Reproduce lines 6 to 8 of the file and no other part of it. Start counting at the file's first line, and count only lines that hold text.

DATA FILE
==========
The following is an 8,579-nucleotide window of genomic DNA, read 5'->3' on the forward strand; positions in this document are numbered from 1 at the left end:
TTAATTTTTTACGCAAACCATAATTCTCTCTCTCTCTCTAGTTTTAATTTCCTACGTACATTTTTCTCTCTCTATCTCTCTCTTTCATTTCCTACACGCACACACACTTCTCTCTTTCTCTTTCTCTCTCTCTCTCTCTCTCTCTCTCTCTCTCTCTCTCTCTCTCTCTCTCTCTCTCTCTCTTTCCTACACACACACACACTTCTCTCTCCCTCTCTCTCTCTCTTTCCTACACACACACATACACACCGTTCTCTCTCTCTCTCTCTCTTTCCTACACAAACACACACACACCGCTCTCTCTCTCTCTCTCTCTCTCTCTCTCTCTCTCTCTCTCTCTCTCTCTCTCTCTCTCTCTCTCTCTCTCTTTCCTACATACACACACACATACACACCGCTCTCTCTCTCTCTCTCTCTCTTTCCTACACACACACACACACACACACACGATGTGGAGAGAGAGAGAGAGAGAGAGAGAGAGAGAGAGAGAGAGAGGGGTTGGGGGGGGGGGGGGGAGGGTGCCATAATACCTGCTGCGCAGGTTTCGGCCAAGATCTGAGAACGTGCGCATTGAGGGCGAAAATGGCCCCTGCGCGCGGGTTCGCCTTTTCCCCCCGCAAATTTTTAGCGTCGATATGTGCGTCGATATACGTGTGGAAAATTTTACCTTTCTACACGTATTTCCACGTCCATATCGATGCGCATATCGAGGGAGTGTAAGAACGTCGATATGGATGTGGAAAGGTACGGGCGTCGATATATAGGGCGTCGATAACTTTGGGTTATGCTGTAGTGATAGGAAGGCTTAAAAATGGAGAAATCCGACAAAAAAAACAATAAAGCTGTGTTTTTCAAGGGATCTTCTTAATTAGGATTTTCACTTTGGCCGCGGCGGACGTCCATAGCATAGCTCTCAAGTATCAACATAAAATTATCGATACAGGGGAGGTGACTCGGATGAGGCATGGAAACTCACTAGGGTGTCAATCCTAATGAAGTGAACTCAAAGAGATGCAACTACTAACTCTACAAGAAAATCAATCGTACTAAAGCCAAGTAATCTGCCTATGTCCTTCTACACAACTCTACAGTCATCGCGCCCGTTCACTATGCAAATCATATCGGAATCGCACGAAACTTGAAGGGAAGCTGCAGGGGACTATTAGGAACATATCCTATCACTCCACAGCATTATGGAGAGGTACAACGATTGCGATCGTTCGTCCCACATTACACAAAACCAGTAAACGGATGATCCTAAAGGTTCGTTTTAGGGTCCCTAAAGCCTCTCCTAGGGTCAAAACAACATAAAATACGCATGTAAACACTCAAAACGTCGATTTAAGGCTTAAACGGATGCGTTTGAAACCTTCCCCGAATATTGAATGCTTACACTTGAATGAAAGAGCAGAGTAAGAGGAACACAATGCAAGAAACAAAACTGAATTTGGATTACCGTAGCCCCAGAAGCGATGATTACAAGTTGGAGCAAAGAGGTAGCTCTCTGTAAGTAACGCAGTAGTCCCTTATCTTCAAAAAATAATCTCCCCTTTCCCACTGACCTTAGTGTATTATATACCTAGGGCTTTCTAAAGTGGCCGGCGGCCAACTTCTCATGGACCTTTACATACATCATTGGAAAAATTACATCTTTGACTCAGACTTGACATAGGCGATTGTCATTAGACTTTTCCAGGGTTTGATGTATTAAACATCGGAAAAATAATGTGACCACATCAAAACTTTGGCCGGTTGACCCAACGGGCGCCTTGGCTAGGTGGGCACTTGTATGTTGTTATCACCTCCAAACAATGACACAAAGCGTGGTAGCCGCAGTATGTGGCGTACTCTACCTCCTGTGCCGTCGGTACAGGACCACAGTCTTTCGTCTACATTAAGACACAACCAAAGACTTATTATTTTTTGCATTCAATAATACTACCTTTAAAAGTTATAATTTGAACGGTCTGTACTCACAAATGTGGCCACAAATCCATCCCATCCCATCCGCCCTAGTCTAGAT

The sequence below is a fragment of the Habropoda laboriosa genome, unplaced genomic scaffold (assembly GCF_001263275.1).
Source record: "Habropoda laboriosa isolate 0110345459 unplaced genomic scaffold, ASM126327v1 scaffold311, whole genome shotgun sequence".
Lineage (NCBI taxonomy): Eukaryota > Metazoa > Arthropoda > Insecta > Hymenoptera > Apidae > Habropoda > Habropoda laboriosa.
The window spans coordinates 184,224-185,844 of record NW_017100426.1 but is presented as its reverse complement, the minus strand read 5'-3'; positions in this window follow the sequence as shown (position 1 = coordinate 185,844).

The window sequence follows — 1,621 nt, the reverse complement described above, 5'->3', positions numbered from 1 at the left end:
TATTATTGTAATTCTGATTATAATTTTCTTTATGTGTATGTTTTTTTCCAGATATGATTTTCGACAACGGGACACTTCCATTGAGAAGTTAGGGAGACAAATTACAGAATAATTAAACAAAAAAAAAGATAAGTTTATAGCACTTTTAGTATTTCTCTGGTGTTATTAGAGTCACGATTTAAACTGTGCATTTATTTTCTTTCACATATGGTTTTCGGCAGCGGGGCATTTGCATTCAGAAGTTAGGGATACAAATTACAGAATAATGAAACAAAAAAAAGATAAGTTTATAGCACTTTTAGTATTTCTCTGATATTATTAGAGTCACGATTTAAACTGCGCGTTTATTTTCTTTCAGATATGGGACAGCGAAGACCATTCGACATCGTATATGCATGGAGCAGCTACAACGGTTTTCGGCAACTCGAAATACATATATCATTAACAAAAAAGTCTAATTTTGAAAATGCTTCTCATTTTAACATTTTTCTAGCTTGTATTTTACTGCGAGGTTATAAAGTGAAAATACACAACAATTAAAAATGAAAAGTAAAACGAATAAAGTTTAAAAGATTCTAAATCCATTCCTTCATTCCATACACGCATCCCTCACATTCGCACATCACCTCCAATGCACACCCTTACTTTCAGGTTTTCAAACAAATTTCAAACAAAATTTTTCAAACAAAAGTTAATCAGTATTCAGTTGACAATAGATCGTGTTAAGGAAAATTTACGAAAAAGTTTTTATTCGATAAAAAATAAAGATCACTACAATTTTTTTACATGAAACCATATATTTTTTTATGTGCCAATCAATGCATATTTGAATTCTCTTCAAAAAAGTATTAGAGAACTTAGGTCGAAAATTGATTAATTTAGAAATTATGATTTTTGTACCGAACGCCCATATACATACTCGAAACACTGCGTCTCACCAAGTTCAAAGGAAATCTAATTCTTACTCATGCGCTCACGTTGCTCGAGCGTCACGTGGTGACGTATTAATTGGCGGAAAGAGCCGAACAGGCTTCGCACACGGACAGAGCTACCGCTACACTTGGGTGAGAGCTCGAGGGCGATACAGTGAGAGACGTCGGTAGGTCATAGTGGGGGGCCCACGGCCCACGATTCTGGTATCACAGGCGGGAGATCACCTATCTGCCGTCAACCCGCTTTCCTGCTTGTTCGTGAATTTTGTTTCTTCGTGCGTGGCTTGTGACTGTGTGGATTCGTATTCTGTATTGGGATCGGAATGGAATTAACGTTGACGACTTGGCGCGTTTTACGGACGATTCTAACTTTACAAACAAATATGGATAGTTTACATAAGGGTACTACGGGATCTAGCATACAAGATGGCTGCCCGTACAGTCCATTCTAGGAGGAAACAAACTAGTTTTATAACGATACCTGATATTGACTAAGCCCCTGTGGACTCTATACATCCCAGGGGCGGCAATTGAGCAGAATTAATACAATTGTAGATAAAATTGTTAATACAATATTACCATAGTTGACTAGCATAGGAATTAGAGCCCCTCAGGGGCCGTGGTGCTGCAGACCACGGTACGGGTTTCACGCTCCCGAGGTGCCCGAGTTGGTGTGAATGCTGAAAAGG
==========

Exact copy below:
The window spans coordinates 184,224-185,844 of record NW_017100426.1 but is presented as its reverse complement, the minus strand read 5'-3'; positions in this window follow the sequence as shown (position 1 = coordinate 185,844).

The window sequence follows — 1,621 nt, the reverse complement described above, 5'->3', positions numbered from 1 at the left end:
TATTATTGTAATTCTGATTATAATTTTCTTTATGTGTATGTTTTTTTCCAGATATGATTTTCGACAACGGGACACTTCCATTGAGAAGTTAGGGAGACAAATTACAGAATAATTAAACAAAAAAAAAGATAAGTTTATAGCACTTTTAGTATTTCTCTGGTGTTATTAGAGTCACGATTTAAACTGTGCATTTATTTTCTTTCACATATGGTTTTCGGCAGCGGGGCATTTGCATTCAGAAGTTAGGGATACAAATTACAGAATAATGAAACAAAAAAAAGATAAGTTTATAGCACTTTTAGTATTTCTCTGATATTATTAGAGTCACGATTTAAACTGCGCGTTTATTTTCTTTCAGATATGGGACAGCGAAGACCATTCGACATCGTATATGCATGGAGCAGCTACAACGGTTTTCGGCAACTCGAAATACATATATCATTAACAAAAAAGTCTAATTTTGAAAATGCTTCTCATTTTAACATTTTTCTAGCTTGTATTTTACTGCGAGGTTATAAAGTGAAAATACACAACAATTAAAAATGAAAAGTAAAACGAATAAAGTTTAAAAGATTCTAAATCCATTCCTTCATTCCATACACGCATCCCTCACATTCGCACATCACCTCCAATGCACACCCTTACTTTCAGGTTTTCAAACAAATTTCAAACAAAATTTTTCAAACAAAAGTTAATCAGTATTCAGTTGACAATAGATCGTGTTAAGGAAAATTTACGAAAAAGTTTTTATTCGATAAAAAATAAAGATCACTACAATTTTTTTACATGAAACCATATATTTTTTTATGTGCCAATCAATGCATATTTGAATTCTCTTCAAAAAAGTATTAGAGAACTTAGGTCGAAAATTGATTAATTTAGAAATTATGATTTTTGTACCGAACGCCCATATACATACTCGAAACACTGCGTCTCACCAAGTTCAAAGGAAATCTAATTCTTACTCATGCGCTCACGTTGCTCGAGCGTCACGTGGTGACGTATTAATTGGCGGAAAGAGCCGAACAGGCTTCGCACACGGACAGAGCTACCGCTACACTTGGGTGAGAGCTCGAGGGCGATACAGTGAGAGACGTCGGTAGGTCATAGTGGGGGGCCCACGGCCCACGATTCTGGTATCACAGGCGGGAGATCACCTATCTGCCGTCAACCCGCTTTCCTGCTTGTTCGTGAATTTTGTTTCTTCGTGCGTGGCTTGTGACTGTGTGGATTCGTATTCTGTATTGGGATCGGAATGGAATTAACGTTGACGACTTGGCGCGTTTTACGGACGATTCTAACTTTACAAACAAATATGGATAGTTTACATAAGGGTACTACGGGATCTAGCATACAAGATGGCTGCCCGTACAGTCCATTCTAGGAGGAAACAAACTAGTTTTATAACGATACCTGATATTGACTAAGCCCCTGTGGACTCTATACATCCCAGGGGCGGCAATTGAGCAGAATTAATACAATTGTAGATAAAATTGTTAATACAATATTACCATAGTTGACTAGCATAGGAATTAGAGCCCCTCAGGGGCCGTGGTGCTGCAGACCACGGTACGGGTTTCACGCTCCCGAGGTGCCCGAGTTGGTGTGAATGCTGAAAAGG